Review In the US, Roku has ridden to prominence on the back of services like Netflix and Hulu, and the phenomenon of ‘cord cutting’, where people discontinue pay TV services in favour of, well, paid IPTV services. That’s perhaps not surprising when their entry level box costs less than £40 including tax for US customers.
The Roku 2XS comes with a wireless gaming remote, and Angry Birds
The company’s just launched in the UK, following the arrival of Netflix here, with two players – the £50 Roku LT and the Roku 2 XS; both are extremely compact, and designed to connect to your home network wirelessly, and to your TV, preferably using HDMI.
The 2XS that I reviewed also has an Ethernet port, and can output 1080p over HDMI, rather than 720p. The analogue output is a combined stereo and composite video, on a 3.5mm connector, and there’s also a external plug top power supply. There’s no HDMI cable in the box, which seems a bit mean when you’re paying £100 (and US owners pay the same in dollars).
Surround support from the HDMI output
The two big services for Roku in the UK are Netflix and the BBC’s iPlayer; Angry Birds is included with the 2 XS, if you like that sort of thing, along with a wireless gaming remote; the box also worked fine with a Harmony IR remote too.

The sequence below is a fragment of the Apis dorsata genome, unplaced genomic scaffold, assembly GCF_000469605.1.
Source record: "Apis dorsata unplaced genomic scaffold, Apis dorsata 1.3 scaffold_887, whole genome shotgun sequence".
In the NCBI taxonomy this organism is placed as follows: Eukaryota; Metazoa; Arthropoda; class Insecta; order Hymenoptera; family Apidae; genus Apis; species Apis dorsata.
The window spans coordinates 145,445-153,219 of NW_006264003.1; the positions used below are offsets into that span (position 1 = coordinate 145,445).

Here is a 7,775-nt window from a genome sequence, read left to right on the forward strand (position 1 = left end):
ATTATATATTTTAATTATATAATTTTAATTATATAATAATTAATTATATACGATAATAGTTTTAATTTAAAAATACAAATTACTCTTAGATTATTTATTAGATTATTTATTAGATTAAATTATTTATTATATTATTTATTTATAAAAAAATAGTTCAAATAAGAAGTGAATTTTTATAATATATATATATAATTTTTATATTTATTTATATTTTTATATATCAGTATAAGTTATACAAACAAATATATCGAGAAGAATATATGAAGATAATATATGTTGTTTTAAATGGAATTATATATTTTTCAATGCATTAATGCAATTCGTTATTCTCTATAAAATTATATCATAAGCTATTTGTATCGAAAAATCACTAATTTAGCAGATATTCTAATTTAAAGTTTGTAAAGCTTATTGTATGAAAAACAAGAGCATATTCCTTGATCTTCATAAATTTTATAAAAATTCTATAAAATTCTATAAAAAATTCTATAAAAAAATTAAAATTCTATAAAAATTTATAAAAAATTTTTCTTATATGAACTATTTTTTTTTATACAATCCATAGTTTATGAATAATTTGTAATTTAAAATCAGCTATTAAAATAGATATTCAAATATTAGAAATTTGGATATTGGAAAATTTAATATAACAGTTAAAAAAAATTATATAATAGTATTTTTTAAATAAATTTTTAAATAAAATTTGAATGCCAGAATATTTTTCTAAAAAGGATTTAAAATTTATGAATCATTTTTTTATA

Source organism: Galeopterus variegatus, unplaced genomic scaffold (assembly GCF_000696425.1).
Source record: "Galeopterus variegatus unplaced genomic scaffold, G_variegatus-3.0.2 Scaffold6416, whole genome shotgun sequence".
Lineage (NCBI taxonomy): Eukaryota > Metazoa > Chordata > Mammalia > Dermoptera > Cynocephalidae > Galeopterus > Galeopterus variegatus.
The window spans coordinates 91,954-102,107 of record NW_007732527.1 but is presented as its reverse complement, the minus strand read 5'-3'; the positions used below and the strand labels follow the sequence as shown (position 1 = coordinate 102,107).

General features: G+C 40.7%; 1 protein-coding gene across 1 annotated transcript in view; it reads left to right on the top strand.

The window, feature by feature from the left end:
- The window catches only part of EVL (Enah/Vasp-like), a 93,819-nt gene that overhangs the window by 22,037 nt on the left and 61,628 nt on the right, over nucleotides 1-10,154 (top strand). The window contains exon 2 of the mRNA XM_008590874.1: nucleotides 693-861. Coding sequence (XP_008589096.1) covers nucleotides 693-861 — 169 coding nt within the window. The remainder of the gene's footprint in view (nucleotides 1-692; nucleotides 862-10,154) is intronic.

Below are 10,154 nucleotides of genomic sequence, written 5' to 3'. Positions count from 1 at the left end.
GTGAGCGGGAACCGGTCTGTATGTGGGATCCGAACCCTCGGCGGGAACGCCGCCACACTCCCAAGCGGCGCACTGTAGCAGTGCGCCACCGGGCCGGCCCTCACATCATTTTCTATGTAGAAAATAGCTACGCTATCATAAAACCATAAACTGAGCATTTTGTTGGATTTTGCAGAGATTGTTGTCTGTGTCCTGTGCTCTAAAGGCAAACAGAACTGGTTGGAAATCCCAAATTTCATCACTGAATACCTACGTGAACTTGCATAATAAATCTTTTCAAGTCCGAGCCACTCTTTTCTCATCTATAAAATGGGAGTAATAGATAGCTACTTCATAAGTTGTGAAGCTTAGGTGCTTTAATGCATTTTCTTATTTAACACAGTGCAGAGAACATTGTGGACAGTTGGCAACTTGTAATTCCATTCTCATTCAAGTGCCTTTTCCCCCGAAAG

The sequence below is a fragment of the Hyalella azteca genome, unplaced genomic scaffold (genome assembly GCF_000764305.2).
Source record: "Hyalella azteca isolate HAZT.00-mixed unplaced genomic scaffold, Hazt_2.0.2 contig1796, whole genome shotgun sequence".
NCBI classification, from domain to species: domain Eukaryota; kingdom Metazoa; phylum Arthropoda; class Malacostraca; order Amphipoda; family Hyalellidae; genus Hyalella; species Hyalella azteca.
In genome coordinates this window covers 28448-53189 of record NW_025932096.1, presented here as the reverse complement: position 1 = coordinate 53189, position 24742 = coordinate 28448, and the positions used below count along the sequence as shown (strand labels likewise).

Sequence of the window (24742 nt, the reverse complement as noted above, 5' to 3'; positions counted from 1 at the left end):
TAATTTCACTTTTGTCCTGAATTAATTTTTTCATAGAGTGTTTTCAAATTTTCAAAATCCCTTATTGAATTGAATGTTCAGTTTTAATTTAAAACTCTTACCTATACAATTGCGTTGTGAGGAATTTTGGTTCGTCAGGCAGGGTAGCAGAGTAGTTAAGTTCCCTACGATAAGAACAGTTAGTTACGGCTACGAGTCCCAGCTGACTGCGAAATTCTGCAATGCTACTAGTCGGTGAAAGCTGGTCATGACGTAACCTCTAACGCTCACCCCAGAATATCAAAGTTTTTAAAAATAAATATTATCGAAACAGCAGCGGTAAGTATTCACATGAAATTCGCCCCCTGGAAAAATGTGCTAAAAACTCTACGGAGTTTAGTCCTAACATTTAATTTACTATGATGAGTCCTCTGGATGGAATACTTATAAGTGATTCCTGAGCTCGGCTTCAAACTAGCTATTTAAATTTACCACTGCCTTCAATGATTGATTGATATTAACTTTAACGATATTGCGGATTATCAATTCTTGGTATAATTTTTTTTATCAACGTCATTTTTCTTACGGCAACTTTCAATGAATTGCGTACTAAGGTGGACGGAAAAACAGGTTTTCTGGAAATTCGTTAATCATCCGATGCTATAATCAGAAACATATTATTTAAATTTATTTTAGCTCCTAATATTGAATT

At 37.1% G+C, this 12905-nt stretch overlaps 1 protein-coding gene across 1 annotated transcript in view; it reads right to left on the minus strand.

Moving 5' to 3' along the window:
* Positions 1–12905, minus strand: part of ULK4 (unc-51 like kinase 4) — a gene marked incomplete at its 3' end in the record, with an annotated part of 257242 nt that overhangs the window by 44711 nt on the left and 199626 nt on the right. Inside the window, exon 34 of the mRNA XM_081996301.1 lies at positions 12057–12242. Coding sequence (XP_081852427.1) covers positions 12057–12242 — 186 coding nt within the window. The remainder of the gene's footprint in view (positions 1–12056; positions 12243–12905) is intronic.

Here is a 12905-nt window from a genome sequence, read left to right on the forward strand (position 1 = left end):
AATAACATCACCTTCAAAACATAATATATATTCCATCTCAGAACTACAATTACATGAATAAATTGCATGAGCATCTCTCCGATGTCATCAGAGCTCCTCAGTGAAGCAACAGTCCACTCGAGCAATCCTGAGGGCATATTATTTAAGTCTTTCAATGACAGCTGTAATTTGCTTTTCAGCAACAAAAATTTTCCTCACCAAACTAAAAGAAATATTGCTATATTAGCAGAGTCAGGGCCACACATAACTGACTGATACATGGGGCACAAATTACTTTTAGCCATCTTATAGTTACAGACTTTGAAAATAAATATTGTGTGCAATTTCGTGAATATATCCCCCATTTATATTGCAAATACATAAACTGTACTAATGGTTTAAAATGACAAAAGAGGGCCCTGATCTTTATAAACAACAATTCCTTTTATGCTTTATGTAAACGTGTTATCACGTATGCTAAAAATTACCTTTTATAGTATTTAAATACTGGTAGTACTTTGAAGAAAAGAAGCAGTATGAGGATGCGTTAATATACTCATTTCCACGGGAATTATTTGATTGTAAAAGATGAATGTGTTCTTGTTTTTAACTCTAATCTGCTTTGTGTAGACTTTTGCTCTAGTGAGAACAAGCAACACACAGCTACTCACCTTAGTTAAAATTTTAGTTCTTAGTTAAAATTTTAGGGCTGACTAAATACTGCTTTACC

Other channels can be added, either during the initial web-based setup, or from the on screen ‘channel store’, including Vimeo, Picasa, Flickr, Fox News, Weather Underground, Crackle, WSJ Live, Tune in radio, and a selection of smaller channels offering public domain films, or specialist content, like Bollywood or other foreign material and TED talks. But, compared to the US, there’s not the same breadth of content from major players.
Functional remote does the business
What there is, though, does play well; my heart sank at first seeing the quality of the logos introducing some programmes, even those marked as ‘HD.’ But the adaptive streaming soon perked things up. I wouldn’t say it’s as crisp as broadcast HD – the picture’s a bit soft – but it’s certainly better than some of the low-rent Freeview channels and the best content is around DVD quality.